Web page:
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Western Media Poisons Public Opinion Over Ukraine Conflict – EU Lawmaker

© Sputnik / Irina Gerashchenko / Go to the mediabankA building destroyed by shelling of the Oktyabrsky village in the Kuibyshevsky district of Donetsk
A building destroyed by shelling of the Oktyabrsky village in the Kuibyshevsky district of Donetsk - Sputnik International
Member of the European Parliament Jean-Luc Schaffhauser said that western mainstream media provides biased coverage of the Ukrainian crisis, manipulating public opinion.

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MOSCOW (Sputnik), Yulia Shamporova The western mainstream media provides biased coverage of the Ukrainian crisis, manipulating public opinion, Member of the European Parliament Jean-Luc Schaffhauser told Sputnik on Wednesday.

"In the case of Ukraine, the [Western] media don’t want to understand the history of the country. The strategies of power and the real stakes are hidden by the media and it manipulate public opinions like it was the case in the Colour Revolutions," Schaffhauser said.

According to the lawmaker, the pattern could be traced in every major US foreign political interference of the past years.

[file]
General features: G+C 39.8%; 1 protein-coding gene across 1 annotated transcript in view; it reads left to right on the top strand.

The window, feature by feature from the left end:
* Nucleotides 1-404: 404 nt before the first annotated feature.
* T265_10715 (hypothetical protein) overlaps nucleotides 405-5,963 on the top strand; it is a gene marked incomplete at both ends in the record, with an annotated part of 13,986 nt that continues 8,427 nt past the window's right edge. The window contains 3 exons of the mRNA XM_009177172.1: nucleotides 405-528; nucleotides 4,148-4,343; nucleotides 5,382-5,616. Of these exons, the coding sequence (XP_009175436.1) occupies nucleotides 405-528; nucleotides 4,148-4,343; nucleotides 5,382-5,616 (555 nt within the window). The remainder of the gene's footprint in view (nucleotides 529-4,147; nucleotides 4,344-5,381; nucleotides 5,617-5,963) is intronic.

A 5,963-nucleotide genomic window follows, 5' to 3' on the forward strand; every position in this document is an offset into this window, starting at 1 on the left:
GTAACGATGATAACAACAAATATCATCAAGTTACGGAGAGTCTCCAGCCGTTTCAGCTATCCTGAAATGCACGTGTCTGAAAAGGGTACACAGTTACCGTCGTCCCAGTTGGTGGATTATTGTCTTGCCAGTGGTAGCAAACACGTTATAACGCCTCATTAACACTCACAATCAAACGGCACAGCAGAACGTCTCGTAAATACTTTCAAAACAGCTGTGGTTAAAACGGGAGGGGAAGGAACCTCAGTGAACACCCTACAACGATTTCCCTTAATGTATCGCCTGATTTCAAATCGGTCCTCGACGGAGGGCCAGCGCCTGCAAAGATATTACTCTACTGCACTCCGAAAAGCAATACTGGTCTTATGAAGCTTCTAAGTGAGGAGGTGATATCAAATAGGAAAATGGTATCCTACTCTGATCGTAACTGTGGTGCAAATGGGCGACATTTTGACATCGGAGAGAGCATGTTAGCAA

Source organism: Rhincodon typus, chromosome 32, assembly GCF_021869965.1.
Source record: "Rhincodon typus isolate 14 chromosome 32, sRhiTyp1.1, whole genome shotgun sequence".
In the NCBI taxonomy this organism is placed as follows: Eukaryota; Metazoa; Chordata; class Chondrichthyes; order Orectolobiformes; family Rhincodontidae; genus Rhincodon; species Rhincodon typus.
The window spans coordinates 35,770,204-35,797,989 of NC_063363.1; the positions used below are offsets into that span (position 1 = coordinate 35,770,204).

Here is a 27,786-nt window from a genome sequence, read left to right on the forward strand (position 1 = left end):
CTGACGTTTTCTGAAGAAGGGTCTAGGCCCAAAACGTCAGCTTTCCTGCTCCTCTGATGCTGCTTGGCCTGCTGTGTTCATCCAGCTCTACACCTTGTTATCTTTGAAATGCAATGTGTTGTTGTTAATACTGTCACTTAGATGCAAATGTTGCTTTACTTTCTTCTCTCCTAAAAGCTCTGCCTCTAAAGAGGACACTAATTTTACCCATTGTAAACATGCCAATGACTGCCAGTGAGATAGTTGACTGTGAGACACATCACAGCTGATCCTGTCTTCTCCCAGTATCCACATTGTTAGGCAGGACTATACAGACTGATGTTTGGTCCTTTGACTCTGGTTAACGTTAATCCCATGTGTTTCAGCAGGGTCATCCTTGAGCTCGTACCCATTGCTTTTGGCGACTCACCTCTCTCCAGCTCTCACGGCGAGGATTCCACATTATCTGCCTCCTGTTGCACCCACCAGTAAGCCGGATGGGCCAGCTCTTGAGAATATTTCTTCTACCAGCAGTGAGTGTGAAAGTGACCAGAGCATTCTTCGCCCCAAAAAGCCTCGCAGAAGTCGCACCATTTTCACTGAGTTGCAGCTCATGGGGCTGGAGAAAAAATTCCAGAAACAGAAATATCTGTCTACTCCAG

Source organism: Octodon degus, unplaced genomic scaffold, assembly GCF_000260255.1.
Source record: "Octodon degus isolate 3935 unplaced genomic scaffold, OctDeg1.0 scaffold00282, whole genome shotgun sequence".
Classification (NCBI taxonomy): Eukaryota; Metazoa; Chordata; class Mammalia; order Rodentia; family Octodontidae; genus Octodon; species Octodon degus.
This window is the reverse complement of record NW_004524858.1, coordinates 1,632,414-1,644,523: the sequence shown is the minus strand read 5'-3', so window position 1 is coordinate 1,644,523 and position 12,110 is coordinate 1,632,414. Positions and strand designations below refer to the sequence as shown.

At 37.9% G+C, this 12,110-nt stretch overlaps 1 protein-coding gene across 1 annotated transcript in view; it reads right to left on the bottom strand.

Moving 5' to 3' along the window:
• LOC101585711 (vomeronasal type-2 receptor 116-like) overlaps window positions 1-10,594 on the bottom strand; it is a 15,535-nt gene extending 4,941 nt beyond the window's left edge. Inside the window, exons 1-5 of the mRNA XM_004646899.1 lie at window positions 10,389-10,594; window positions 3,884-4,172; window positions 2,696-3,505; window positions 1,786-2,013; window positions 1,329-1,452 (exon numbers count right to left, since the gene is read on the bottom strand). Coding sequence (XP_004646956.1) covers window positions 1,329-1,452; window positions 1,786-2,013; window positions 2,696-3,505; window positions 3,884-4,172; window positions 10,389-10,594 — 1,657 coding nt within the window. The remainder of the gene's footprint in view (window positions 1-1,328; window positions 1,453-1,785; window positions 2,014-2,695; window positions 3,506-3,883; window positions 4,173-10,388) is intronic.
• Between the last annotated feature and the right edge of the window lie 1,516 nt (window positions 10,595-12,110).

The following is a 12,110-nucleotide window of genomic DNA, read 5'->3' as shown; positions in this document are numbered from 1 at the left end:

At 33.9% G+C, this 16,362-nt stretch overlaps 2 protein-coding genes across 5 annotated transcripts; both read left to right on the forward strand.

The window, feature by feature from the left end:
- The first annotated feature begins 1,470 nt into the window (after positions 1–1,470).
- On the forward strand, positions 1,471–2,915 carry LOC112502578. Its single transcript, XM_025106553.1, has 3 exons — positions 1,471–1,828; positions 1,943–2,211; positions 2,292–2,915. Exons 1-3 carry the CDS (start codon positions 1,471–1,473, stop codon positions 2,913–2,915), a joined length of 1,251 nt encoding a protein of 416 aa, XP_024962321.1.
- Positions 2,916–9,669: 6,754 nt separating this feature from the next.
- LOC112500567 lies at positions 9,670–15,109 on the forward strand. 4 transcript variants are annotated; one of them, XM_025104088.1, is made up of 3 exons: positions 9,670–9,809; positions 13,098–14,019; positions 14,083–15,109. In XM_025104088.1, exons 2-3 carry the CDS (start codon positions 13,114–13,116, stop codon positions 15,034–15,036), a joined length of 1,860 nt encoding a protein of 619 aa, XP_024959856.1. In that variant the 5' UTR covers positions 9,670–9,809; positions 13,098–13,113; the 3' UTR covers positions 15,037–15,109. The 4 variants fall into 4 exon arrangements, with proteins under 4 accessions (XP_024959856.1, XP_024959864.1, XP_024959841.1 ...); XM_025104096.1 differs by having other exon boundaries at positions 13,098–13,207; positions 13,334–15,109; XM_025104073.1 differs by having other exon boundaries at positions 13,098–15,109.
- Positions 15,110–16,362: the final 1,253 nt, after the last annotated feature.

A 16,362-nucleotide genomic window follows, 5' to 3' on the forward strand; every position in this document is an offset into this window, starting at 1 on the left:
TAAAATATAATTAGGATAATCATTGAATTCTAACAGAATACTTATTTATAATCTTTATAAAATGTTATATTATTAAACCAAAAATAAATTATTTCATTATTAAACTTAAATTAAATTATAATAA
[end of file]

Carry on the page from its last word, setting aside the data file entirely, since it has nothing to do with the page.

"We saw this type of poisoning [with the US influence] in Belgrade with a false mass execution plan that lead to bombings, in Syria with false chemical weapons, in Iraq with imaginary mass destruction weapons," Schaffhauser said.

The conflict in the Ukraine’s east has killed more than 6,800 people since it broke out in April 2014, according to the most recent UN estimates.

The United States and its allies have been accusing Russia of assisting anti-Kiev militias in Ukraine’s Donbas region, a claim that was extensively covered by the Western media.

Russia has repeatedly dismissed the accusations, stressing it is not a party to the Ukrainian conflict.

The European Union carries out a policy of double standards when it concerns the rights of minorities in Ukraine, Jean-Luc Schaffhauser said.

"The European Union always speaks about the minorities’ rights but in one way, which could be seen as double standards policy. For example, the organisation stands for the Crimean Tatars, but ignores the rights for culture and native language for the population of the East of Ukraine," Schaffhauser said.

EU members have been accusing Moscow of violating rights of the Crimean Tatars since the peninsula's population decided to rejoin Russia in a referendum in March 2014.

On August 4, Deputy Prime Minister of Crimea Ruslan Balbek said that the majority of up to 800 Crimean Tatars, who left Crimea after the referendum, have returned to their homes and now seek Russian citizenship.

In April 2014, Ukraine launched a military operation to suppress the pro-independence movement in the predominantly Russian-speaking southeast.

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